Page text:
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Thread: Time to Get a Stun Gun

  1. #1
    Join Date
    Oct 2006
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    ABQ NM
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    Time to Get a Stun Gun

    I took my dog Sasha to the park across the street Tuesday night for her nightly walk, and within minutes of getting there, she got jumped by a pit bull. (He was off the leash, Sasha was on.) He trotted up, sniffed her a few times as he body checked her a time or two, then with no warning (other than body language) clamped down on her neck and the side of her face. I kicked him a couple of times with no effect, then I grabbed him by the rear flanks and lifted him completely off the ground and was starting to lift Sasha (about 60 pounds) off the ground, too. (He was wearing a spiked collar, so I wasn't real interested in grabbing him by the neck.) His owner came running up yelling at the dog (I was also yelling at him to get his dog off mine) and he immediately started slugging the dog on the side of the head like a UFC fighter. This guy was bigger than I am and he was hitting so hard you could hear the pop every time his fist hit the dog. After a dozen or so blows, the dog finally let go and we got the two dogs separated. The guy was apologizing profusely and didn't hesitate to offer his name and contact info in case Sasha needed to go to the vet. I checked her out closely with a flashlight and found no blood, so I told him I didn't need his info. He explained that the dog was his son's, and he was taking care of it for a few days while the son was out of town. (He was as mad at the dog as I was.) He was carrying a leash and said the dog had gotten away from him...I suspect he was letting the dog roam in the empty park, and when we showed up at the park the dog took off on him.

    When I got back to my apartment, my first thought was that I was going to start carrying a gun when I take Sasha on her walks. New Mexico is an open carry state...I can legally walk down the street with a loaded firearm on my hip as long as it's clearly visible. Upon further thought though, I realized that if I were to discharge a pistol in a city park I'd probably have worse problems on my hands than a dead dog. I also suspect I might have some problems with the neighbors if they were to see me walking around the apartments wearing a gun. But an electric stun gun like this can be legally carried in my back pocket, and would turn a dog into a quivering puddle of protoplasm in about five seconds. I've felt the effects of a very short burst from a stun gun in the 100,000 volt range, and in a demonstration have seen the same gun lay a 240 pound martial arts fighter on his back in seconds. I suspect a 5 million volt gun would be even that much more intense.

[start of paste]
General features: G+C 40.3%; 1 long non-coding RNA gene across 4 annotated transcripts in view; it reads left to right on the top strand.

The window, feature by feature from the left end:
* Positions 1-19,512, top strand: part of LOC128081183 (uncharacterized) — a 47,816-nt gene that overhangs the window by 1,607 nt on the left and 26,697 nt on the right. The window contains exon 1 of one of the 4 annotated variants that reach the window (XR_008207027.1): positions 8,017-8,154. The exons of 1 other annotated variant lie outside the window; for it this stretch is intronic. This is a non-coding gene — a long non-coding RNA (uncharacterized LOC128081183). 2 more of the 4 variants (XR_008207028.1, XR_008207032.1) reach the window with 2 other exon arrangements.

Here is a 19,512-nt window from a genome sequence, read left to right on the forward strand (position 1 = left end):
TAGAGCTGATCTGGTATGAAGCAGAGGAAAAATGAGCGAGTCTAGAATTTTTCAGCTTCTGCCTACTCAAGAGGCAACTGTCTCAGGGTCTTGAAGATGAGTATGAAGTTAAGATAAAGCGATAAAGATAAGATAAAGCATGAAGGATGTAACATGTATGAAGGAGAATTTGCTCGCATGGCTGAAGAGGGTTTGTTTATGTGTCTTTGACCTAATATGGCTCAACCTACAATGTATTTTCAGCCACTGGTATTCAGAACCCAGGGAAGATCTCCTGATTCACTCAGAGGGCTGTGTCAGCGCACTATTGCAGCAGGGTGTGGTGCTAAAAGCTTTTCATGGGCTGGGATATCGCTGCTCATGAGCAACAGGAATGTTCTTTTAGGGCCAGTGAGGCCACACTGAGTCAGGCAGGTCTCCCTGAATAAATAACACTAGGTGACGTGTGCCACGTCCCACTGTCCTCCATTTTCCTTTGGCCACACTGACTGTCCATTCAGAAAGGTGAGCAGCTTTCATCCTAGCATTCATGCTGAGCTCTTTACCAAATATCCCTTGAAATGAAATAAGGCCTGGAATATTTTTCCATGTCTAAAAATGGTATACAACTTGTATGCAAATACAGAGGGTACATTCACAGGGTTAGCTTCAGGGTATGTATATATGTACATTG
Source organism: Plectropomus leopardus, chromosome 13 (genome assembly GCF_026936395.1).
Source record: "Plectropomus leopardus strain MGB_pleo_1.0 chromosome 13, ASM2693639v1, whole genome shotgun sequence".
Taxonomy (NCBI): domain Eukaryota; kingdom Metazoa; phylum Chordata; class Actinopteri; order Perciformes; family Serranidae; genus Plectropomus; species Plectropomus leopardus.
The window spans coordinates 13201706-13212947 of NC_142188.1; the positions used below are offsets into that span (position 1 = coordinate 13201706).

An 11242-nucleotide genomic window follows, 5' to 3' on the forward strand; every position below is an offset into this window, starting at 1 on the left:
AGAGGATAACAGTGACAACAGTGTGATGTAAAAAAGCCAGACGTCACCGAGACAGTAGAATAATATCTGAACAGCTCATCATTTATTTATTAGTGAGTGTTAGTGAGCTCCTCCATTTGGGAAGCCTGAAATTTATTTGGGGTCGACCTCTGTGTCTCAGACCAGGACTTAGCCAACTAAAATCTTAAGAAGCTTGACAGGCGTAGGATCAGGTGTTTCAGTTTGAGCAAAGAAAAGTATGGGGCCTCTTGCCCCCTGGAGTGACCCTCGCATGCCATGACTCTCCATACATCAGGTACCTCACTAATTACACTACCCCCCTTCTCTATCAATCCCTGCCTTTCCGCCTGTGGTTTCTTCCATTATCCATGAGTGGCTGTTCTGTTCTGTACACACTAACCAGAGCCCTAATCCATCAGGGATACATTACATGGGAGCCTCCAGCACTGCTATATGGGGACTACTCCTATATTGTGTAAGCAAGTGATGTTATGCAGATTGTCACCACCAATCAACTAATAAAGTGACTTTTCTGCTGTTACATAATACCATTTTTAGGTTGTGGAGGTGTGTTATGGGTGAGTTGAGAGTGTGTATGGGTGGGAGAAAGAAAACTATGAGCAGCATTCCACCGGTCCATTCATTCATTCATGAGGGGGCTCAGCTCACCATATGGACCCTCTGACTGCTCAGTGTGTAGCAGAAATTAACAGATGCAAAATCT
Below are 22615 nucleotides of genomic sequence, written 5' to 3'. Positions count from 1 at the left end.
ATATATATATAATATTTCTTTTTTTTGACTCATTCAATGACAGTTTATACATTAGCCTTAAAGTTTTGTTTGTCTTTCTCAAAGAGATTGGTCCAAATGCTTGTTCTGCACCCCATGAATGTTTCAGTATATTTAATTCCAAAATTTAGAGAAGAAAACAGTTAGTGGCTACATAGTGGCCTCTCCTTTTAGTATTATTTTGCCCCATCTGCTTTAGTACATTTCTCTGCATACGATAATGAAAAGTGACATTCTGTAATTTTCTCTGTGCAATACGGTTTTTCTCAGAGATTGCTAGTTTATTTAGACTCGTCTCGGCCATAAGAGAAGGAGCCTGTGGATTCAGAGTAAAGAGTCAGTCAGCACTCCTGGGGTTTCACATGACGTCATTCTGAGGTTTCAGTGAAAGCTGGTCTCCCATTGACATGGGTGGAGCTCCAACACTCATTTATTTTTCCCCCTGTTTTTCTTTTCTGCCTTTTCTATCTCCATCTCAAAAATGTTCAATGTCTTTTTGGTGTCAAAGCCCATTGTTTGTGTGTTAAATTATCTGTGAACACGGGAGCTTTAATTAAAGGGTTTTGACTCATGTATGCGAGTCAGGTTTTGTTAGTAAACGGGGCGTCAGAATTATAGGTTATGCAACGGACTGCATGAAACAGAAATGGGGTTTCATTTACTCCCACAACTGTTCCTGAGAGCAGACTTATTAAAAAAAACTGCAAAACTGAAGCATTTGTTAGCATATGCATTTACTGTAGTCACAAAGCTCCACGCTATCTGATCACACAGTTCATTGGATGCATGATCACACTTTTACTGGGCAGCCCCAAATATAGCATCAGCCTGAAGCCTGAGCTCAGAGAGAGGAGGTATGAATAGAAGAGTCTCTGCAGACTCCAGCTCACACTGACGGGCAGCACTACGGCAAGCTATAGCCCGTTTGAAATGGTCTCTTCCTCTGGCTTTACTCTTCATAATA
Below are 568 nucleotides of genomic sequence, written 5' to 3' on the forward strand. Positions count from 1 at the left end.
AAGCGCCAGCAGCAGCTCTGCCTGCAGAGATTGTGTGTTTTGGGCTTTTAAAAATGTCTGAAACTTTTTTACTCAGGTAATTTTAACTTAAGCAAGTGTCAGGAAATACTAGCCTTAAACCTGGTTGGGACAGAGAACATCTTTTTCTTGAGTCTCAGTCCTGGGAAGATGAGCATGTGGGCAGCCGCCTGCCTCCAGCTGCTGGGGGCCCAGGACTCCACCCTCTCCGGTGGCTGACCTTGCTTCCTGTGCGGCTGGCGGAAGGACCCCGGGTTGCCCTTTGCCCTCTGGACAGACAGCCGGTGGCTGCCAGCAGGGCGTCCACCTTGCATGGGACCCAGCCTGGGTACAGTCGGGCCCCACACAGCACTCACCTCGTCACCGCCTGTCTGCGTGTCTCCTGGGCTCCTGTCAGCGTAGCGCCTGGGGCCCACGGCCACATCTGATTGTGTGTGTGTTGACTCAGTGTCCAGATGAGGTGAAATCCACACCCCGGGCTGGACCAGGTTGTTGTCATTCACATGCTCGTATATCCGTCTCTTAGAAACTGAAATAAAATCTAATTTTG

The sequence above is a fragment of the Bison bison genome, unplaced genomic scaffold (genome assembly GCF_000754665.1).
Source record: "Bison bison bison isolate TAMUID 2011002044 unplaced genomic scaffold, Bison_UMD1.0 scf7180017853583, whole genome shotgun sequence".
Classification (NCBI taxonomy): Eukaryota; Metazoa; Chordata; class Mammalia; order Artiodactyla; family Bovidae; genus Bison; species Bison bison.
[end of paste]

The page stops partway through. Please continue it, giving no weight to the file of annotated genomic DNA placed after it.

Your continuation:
So the stun gun will be my Christmas present to my dog.

    Well, that's how my week's going. How's yours?
    When the going gets weird, the weird turn pro. - Hunter S. Thompson
    When the weird get going, they start their own forum. - Vaughn McMillan

    workingwoods.com

  2. #2
    Join Date
    Feb 2007
    Location
    North West Indiana
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    6,098
    How's the back after this adrenaline rush and vigorous workout?
    Sasha okay once back in the light of the apartment?
    If the dog has your dog, will the stun gun stun both?
    My week started off horrible, not wanting to share at this time. But good for Sasha all turned out well. I'd say a nice pocket knife to slide between the ribs of any more attacking dogs.
    Jon

    God and family, the rest is icing on the cake. I'm so far behind, I think I'm in first place!

    Host of the 2015 FAMILY WOODWORKING GATHERING

  3. #3
    Join Date
    Dec 2008
    Location
    Portland, Oregon
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    Nuke 'em till they glow, and use 'em for a night light!
    Jesus was a Woodworker

  4. #4
    Join Date
    Dec 2006
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    Yorktown, Virginia
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    That's a scary story Vaughn. There's a pit bull in our little neighborhood that gets loose every once in a while. I've been afraid I'll run into him when I'm taking out the trash some night so I started carrying a mulch fork just in case. Been told there are only a couple of ways shy of a bullet to get them to turn lose-- fingers in their eyes or fingers up their butt. Think I'd try the eyes first